If you’re installing new house windows, the process differs slightly from what you’re used to. However, it doesn’t have to be tricky if you prepare properly. First, measure the width of the window opening and the height from the sill to the top jamb. This is important because replacement windows must fit within the existing frame. Read on to learn more about house window installation.
Before installation, you need to do a few things to prepare for your new windows. Using a flat bar, pry the jamb liners free of the frame. Remove the parting beads and any other wooden stops holding the sash if you have original windows. This will help the window contractor be more efficient and make your house window installation go smoothly.
Removing the old window sash from the frame may require a special tool, but it’s usually simple. Take the upper sash out of the window, then pivot it up. Next, locate and score the stop holding the lower sash. Then, carefully cut it out. You can remove the sash from the window frame without the parting stop, but removing the stops is safer before installing the new window. This way, you don’t risk damaging the sash or the window frame. You can also install the window more quickly by not needing to strip the existing frame down to its rough framing.
When your contractor arrives, he or she will start by inspecting the window opening and measuring the rough width at the top, bottom, and middle. These dimensions will help your contractor order the correct window size.
The exterior of the window should be slightly thinner and shorter than these measurements. This allows for a tighter fit and helps to minimize air leakage around the window frame.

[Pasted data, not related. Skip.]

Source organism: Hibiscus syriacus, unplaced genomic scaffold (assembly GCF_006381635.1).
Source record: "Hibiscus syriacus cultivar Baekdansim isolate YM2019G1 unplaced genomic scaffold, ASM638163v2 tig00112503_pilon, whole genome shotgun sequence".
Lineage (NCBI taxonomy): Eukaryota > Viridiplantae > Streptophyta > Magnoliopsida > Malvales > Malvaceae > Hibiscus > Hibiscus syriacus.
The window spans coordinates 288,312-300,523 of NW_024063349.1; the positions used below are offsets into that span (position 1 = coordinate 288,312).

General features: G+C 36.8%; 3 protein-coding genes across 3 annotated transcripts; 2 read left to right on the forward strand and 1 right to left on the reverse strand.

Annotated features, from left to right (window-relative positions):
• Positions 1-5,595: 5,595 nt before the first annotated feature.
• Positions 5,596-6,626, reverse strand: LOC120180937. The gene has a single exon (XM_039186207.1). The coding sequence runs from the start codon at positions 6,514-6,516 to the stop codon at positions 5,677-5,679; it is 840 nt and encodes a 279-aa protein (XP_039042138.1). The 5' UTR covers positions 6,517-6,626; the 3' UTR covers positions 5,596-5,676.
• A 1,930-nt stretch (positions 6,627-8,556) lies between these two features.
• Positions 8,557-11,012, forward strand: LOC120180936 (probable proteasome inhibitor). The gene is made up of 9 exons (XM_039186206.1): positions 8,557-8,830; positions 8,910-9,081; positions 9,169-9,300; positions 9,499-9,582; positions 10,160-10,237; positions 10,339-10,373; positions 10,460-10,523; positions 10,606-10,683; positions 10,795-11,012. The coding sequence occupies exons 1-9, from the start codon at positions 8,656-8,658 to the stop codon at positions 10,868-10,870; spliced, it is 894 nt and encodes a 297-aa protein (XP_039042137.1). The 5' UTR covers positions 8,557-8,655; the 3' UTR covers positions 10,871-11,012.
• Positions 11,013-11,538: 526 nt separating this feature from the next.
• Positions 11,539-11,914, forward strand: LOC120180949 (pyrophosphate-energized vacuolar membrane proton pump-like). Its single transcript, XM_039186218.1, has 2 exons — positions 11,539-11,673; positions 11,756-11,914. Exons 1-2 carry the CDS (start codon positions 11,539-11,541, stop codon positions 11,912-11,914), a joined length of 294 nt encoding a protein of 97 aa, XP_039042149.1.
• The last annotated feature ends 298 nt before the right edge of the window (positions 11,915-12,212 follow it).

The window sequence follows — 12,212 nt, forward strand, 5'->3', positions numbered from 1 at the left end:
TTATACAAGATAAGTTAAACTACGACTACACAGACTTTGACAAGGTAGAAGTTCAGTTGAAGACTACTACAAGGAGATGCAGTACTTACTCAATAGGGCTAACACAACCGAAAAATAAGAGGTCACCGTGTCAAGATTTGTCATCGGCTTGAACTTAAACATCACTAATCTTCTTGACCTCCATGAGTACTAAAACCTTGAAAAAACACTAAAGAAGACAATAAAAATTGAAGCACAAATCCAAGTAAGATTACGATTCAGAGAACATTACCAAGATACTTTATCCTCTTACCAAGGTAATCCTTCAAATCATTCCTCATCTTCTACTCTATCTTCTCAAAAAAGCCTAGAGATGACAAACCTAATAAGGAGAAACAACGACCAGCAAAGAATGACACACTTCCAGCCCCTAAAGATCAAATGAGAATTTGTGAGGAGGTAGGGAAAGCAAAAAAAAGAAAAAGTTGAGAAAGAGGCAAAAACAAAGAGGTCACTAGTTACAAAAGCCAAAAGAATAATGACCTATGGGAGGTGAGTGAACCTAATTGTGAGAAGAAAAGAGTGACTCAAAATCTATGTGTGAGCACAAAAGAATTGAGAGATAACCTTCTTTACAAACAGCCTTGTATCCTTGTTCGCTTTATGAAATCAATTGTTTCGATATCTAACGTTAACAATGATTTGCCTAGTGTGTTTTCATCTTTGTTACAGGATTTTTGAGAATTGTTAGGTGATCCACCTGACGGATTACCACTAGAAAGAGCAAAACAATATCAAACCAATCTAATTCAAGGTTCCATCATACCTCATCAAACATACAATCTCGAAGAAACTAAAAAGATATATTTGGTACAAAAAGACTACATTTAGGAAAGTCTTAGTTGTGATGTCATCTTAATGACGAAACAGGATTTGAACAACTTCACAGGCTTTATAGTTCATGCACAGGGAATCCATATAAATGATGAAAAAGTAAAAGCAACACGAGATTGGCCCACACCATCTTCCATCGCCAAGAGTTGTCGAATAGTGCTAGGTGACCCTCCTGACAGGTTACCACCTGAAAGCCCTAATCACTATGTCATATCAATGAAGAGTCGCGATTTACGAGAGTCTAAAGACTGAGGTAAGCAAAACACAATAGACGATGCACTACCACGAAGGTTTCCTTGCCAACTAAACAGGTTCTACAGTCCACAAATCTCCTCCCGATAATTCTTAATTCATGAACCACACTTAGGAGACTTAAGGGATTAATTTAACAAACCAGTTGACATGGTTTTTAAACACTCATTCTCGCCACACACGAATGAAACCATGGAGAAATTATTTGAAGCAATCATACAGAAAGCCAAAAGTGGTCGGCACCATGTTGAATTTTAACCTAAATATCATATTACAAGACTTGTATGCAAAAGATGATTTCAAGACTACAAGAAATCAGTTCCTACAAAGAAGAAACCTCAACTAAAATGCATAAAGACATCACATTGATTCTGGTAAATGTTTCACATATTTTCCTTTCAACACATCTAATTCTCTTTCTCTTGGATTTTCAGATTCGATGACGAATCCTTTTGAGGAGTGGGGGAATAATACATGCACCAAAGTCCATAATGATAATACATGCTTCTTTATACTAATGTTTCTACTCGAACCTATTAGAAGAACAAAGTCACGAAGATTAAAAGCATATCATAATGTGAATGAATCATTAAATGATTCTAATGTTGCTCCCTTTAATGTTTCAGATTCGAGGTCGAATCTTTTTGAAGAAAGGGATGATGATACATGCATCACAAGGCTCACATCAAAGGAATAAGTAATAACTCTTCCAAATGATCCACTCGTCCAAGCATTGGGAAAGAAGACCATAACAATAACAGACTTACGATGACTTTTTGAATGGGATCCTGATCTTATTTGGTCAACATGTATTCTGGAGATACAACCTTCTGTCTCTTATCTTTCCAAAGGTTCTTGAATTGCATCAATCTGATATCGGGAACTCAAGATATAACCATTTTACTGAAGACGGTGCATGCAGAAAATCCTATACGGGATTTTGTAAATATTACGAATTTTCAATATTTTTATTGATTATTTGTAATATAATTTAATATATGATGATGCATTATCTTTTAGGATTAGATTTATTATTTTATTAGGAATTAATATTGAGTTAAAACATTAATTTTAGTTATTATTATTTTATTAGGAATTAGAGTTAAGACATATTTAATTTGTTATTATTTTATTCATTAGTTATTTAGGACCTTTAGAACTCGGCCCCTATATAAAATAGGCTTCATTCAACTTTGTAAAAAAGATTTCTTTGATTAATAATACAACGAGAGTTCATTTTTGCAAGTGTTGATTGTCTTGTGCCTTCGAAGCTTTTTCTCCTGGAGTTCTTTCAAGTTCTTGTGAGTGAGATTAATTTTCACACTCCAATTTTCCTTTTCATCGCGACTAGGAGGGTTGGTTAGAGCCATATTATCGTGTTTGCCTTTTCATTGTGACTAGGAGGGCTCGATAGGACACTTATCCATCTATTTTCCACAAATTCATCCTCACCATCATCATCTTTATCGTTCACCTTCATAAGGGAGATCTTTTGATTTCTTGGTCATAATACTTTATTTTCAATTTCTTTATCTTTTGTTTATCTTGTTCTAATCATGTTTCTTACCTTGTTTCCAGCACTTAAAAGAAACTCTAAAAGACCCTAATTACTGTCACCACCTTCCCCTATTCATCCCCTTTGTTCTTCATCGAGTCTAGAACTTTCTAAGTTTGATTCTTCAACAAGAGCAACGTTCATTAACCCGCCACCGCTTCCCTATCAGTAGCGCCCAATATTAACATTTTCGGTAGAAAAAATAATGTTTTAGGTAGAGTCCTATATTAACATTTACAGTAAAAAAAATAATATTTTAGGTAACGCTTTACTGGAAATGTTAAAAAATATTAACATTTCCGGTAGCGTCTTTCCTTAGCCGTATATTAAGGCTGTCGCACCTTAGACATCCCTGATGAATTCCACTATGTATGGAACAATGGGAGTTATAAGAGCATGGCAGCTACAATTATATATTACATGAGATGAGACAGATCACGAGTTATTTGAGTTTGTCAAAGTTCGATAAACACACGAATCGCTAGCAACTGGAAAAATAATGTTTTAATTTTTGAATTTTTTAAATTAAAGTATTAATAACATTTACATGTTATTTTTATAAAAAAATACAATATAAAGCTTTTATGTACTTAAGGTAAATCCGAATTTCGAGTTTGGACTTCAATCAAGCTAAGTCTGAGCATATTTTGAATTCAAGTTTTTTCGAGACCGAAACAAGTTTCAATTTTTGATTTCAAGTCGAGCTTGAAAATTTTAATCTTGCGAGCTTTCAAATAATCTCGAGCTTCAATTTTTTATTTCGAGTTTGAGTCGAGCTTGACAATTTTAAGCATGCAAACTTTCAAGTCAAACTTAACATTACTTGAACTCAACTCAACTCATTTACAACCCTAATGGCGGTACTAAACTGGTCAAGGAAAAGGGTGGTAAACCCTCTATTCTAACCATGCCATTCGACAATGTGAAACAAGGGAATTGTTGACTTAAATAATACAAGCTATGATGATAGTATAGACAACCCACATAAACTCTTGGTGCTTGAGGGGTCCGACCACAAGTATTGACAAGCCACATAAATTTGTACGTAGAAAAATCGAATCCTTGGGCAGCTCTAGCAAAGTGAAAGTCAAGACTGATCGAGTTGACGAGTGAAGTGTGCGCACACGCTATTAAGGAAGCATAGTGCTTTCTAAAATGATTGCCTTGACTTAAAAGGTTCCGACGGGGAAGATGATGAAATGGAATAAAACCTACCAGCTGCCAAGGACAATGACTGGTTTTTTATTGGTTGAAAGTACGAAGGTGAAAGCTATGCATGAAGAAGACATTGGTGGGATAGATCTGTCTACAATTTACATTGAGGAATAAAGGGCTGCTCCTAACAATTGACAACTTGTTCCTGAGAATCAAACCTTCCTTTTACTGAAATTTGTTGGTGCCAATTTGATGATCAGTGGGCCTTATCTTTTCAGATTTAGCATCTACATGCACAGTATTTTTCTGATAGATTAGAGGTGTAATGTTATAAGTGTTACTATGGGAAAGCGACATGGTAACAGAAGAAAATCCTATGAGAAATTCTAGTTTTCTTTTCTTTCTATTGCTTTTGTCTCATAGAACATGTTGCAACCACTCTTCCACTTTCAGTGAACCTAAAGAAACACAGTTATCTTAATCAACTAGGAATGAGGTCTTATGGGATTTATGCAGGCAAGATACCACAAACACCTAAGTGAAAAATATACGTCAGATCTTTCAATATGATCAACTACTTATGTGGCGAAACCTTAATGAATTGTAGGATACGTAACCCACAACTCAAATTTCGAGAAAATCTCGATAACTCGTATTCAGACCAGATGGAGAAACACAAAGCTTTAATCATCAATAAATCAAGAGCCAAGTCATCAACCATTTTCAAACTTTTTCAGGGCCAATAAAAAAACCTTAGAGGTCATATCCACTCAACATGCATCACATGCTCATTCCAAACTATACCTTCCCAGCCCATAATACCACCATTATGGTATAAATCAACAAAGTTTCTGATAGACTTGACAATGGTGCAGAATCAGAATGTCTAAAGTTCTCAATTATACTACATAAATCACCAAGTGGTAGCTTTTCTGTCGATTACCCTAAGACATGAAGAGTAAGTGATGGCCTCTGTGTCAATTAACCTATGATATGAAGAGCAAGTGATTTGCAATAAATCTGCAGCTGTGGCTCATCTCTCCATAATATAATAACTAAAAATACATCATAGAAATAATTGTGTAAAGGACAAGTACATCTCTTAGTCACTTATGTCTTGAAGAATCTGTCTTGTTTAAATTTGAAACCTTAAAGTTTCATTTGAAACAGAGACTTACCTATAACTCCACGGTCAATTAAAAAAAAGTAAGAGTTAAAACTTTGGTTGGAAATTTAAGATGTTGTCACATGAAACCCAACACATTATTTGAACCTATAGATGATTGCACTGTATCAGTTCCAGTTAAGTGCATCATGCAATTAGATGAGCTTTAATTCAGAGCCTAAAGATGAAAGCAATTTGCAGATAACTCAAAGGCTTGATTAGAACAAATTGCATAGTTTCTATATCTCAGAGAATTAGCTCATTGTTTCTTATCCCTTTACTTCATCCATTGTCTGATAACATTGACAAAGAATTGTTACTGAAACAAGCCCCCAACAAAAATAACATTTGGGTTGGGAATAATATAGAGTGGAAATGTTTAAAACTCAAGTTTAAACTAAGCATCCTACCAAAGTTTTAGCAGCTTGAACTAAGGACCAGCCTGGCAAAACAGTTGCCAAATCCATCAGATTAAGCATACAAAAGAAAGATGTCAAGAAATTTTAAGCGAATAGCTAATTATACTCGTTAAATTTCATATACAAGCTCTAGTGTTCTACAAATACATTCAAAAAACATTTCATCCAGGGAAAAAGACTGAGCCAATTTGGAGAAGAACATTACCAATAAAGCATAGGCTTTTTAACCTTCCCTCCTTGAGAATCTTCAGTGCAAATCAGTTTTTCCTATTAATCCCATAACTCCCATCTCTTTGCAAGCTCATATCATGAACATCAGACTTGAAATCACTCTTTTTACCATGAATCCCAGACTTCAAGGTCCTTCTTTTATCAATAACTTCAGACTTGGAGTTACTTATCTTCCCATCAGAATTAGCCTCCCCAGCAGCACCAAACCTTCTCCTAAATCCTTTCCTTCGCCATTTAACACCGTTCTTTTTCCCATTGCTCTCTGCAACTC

Next, the window is placed in place. The window is then sealed, caulked and insulated to further promote energy efficiency.
Once the window is positioned, the installer will use shims between the window and frame to fill in that 1/4-inch space. This allows the window to sit level and plumb without causing gaps that could cause air leakage or water damage.
The window is fastened in place using screws driven through the upper left and lower right corner of the frame. Then, the window is closed and locked. Alternatively, the sash can be pulled forward to allow the window to fall into position.
The installation process can be messy. Window frames are often disturbed, old paint and glue scraped away, drywall work removed and paint, varnish and sanding dust left behind. Over time, this debris can build up on the floors, carpeting and walls in your home, making it difficult to keep clean. The window installation crew will take care to clean up the mess, but you should also clear areas where windows will be installed so that there is no debris for them to pick up.
When cleaning exterior windows, use a squeegee in horizontal strokes to wipe each pane without leaving streaks. Rinse the squeegee blade after each pass. If the squeegee leaves marks, add a few drops of dish soap to the water and try again.
Window warranties are a great way to ensure you’re protected in the event that your windows experience problems. Oftentimes, these plans cover hardware, installation, labor, breakage and other issues. The length of a warranty can vary, but most manufacturer warranties last from one year to ten years. This depends on the company, so it’s important to read the terms closely before you purchase your windows.
For example, Renewal by Andersen of Long Island offers a lifetime warranty that covers product and installation defects. However, there are some exceptions to this warranty. For instance, it doesn’t cover windows that are installed in a rental or investment property. Also, some companies include exclusions in their warranties, such as if the home is within a five-mile radius of a body of water. This is especially true if you live on Staten Island. Thankfully, these exclusions don’t affect most homeowners. So if you have any questions about your window’s warranty, don’t hesitate to ask your contractor!